In another photograph, we see a man gazing out from what looks like the kitchen area of an old coffeeshop. A portrait of Nasser hangs above a television. Meanwhile, the television plays a 1955 film starring Farid Shawky, recognised as the “king” of Egyptian cinema. If it were not for the tiny pops of red on the screen or of the red hoses of hookahs aligning the top right shelf, this could be mistaken for a monotone, greyscale image that is the hallmark of old photographs.
Kadous’s work also includes a throwback to the Mubarak era. In one photograph, Kadous shows us the forgotten remains of the palace of Ottoman statesman Said Halim Pasha. After his assassination, in 1921, the palace came under the control of King Fuad I and was converted to a school called El Nasriyah during the British colonial period. The school was well reputed and ran till 1952. Since then, this relic of the Ottoman Empire has closed its doors to the public. In her photograph, we see the grand structures of the Italian architect Antonia Lasciac: tall, mustard walls that might be slightly discoloured from decades of abandon and a deep, forest-green frieze, with light streaming in through broken window panels. In the middle is an ageing printed photograph of Mubarak.

This was a rare find. Since the Tahrir Square revolution, traces of Mubarak’s portraits are hardly seen in Cairo. “You are confronted by his famous smile and gaze as you enter the room,” Kadous said. “His famous photo used to be hung everywhere during his days and it was demolished completely after the revolution, trying to leave no traces of his time. Yet some appear in hidden places like this one.”

In his book The Act of Seeing, the German filmmaker Wim Wenders writes, “The most political decision you make is where you direct people’s eyes. In other words, what you show people, day in and day out, is political … And the most politically indoctrinating thing you can do to a human being is to show him, every day, that there can be no change.” Though Egypt has seen many political changes, Kadous shows us the stale leftovers of a past that seems to be always imagined as better than the present.

The icons revered on Cairo’s walls are not always political. Her work shows scenes of Pope Shenouda III of Alexandria alongside Mary and Jesus, tucked behind mirrors and pasted bills. In one photograph, inside an old spice shop, we see a wall covered in papers and pictures of the pope, held together by binder clips. In the foreground, we see another small image of the pope between a set of rusty scales. “The owner has multiple symbolic portraits of Pope Shenouda III and the Virgin Mary with Jesus hanging on every wall, protecting the space,” Kadous said.

For her, this photo project is not only a way to understand her city, but to also document what she sees as in the process of being erased. Those who took part in the Tahrir Square uprising were fighting for a renewed future. In the stirring, rebellious hope of that moment, they perhaps would not have foreseen that, a decade later, Egypt would be in the throes of another regime cracking down on dissent. Under the present government of Abdel Fattah El-Sisi, Cairo is further undergoing new measures that could once again change it fundamentally. “Roads and bridges are being built at the cost of historical spaces,” Kadous said.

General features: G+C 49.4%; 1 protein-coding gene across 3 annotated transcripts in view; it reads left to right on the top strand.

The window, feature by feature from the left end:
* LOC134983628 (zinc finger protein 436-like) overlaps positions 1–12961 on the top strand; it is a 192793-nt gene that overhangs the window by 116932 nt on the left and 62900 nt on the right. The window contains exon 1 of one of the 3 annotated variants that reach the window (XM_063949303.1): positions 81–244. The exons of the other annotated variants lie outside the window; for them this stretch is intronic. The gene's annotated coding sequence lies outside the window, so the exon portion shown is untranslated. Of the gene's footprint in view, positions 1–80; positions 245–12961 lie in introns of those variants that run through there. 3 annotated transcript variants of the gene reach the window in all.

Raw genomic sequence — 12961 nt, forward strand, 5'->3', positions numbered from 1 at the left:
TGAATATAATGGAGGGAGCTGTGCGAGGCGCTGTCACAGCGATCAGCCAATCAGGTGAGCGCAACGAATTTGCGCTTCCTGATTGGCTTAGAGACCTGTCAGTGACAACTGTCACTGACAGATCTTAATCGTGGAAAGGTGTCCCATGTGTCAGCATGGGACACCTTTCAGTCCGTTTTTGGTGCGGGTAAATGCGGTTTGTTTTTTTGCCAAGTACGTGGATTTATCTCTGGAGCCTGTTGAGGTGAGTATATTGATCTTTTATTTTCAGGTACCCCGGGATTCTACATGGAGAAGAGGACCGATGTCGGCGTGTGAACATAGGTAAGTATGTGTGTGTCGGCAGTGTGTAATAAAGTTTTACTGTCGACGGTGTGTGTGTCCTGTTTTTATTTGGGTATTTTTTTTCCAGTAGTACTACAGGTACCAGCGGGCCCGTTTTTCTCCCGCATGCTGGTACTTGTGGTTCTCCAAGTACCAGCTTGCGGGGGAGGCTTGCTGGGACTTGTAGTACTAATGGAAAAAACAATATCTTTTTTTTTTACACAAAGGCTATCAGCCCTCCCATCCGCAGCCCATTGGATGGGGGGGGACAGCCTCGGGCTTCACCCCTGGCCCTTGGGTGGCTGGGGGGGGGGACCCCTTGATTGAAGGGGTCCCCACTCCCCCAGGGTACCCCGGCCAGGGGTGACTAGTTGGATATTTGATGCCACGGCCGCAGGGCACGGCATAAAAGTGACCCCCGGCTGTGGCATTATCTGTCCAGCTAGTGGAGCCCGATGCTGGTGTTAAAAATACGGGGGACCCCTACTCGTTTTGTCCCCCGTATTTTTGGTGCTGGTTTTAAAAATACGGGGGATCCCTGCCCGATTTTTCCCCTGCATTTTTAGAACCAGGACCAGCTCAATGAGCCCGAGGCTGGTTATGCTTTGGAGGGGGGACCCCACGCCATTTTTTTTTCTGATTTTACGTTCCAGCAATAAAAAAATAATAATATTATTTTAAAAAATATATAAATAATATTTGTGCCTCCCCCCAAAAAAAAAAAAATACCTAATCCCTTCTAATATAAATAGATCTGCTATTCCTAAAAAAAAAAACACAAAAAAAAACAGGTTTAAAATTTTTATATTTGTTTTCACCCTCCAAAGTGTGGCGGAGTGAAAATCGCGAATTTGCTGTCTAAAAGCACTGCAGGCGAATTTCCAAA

Not pictured in her work is the shiny New Administrative Capital being built by Sisi’s government on the outskirts of Cairo, about forty-five kilometres from the Nile. A Reuters report described the “Designed as a high-tech smart city that will house 6.5 million people and relieve congestion in Cairo, it includes government and business districts, a giant park, and a diplomatic quarter as yet unbuilt,” a Reuters report described. Some believe that this new capital will deepen existing gaps between classes, while others are outraged by the shifting of large funds away from an already crumbling capital city that they fear may soon become a relic. In essence, they worry that the capital itself is being erased and shifted out.

In this landscape, Kadous records and documents the remnants of old Cairo. She interrogates the hope of al-zaman al-gamîl, the atrocities of the colonial reign and the future of the city. She described the camera “as a tool of healing” during a process of change. “The reason I picked up photography was so we can document the change before it happens,” she said.

In one photograph of an old pharmacy—or agzakhana, as they used to be called—there is an older couple. The woman looks back with a determination and her husband beside her looks worn out, tired. Behind them sit the portraits of Nasser and Sisi, sharing a space, though their regimes are separated by nearly half a century. Kadous chose to name this photograph “History Repeats Itself,” because “people call El-Sisi the ‘Nasser of our time.’” The woman in this photograph considers herself a Nasserite and a socialist. She remembers with a fondness how “glorious” the Nasser era was. Despite her husband being a strong anti-socialist, the couple remains bonded together.

Yet, in Kadous’s work, what we see are not simply portraits of people but a portrait of the city itself, and the ways in which it is remembered. We see the relationship between the people she places within her frame and the people they choose to frame on their walls. Through this emerges a layered canvas of Cairo, the narrative of an ongoing contestation to define both its past and its present.